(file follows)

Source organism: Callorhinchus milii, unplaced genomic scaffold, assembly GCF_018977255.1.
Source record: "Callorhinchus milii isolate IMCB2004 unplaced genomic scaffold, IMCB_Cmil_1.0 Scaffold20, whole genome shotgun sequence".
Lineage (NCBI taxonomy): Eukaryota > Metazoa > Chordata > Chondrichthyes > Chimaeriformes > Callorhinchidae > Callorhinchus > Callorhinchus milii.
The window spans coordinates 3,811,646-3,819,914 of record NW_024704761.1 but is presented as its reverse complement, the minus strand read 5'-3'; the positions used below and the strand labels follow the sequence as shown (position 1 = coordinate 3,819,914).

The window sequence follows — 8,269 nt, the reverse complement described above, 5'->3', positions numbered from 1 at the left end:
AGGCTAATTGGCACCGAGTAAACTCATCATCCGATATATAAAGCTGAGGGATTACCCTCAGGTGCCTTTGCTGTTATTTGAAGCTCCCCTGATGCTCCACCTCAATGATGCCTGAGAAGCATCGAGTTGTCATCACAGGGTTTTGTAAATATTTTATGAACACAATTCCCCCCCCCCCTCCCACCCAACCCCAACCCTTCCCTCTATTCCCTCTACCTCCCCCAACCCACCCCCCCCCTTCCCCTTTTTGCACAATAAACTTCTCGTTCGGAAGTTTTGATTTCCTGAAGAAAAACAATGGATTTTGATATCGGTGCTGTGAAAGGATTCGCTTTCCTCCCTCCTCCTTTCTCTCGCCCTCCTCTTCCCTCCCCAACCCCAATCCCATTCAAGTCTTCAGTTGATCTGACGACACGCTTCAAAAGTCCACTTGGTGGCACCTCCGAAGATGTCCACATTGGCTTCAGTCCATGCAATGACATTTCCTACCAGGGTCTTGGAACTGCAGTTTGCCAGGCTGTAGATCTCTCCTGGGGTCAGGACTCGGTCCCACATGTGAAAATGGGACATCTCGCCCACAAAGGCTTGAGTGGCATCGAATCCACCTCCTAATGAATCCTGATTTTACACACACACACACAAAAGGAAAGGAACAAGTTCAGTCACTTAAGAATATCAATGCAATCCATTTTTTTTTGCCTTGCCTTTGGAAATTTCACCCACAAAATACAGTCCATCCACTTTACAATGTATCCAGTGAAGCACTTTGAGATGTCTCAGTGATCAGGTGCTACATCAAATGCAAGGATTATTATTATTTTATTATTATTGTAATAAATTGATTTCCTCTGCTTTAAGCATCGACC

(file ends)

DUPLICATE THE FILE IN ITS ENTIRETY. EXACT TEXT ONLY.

Source organism: Callorhinchus milii, unplaced genomic scaffold, assembly GCF_018977255.1.
Source record: "Callorhinchus milii isolate IMCB2004 unplaced genomic scaffold, IMCB_Cmil_1.0 Scaffold20, whole genome shotgun sequence".
Lineage (NCBI taxonomy): Eukaryota > Metazoa > Chordata > Chondrichthyes > Chimaeriformes > Callorhinchidae > Callorhinchus > Callorhinchus milii.
The window spans coordinates 3,811,646-3,819,914 of record NW_024704761.1 but is presented as its reverse complement, the minus strand read 5'-3'; the positions used below and the strand labels follow the sequence as shown (position 1 = coordinate 3,819,914).

The window sequence follows — 8,269 nt, the reverse complement described above, 5'->3', positions numbered from 1 at the left end:
AGGCTAATTGGCACCGAGTAAACTCATCATCCGATATATAAAGCTGAGGGATTACCCTCAGGTGCCTTTGCTGTTATTTGAAGCTCCCCTGATGCTCCACCTCAATGATGCCTGAGAAGCATCGAGTTGTCATCACAGGGTTTTGTAAATATTTTATGAACACAATTCCCCCCCCCCCTCCCACCCAACCCCAACCCTTCCCTCTATTCCCTCTACCTCCCCCAACCCACCCCCCCCCTTCCCCTTTTTGCACAATAAACTTCTCGTTCGGAAGTTTTGATTTCCTGAAGAAAAACAATGGATTTTGATATCGGTGCTGTGAAAGGATTCGCTTTCCTCCCTCCTCCTTTCTCTCGCCCTCCTCTTCCCTCCCCAACCCCAATCCCATTCAAGTCTTCAGTTGATCTGACGACACGCTTCAAAAGTCCACTTGGTGGCACCTCCGAAGATGTCCACATTGGCTTCAGTCCATGCAATGACATTTCCTACCAGGGTCTTGGAACTGCAGTTTGCCAGGCTGTAGATCTCTCCTGGGGTCAGGACTCGGTCCCACATGTGAAAATGGGACATCTCGCCCACAAAGGCTTGAGTGGCATCGAATCCACCTCCTAATGAATCCTGATTTTACACACACACACACAAAAGGAAAGGAACAAGTTCAGTCACTTAAGAATATCAATGCAATCCATTTTTTTTTGCCTTGCCTTTGGAAATTTCACCCACAAAATACAGTCCATCCACTTTACAATGTATCCAGTGAAGCACTTTGAGATGTCTCAGTGATCAGGTGCTACATCAAATGCAAGGATTATTATTATTTTATTATTATTGTAATAAATTGATTTCCTCTGCTTTAAGCATCGACC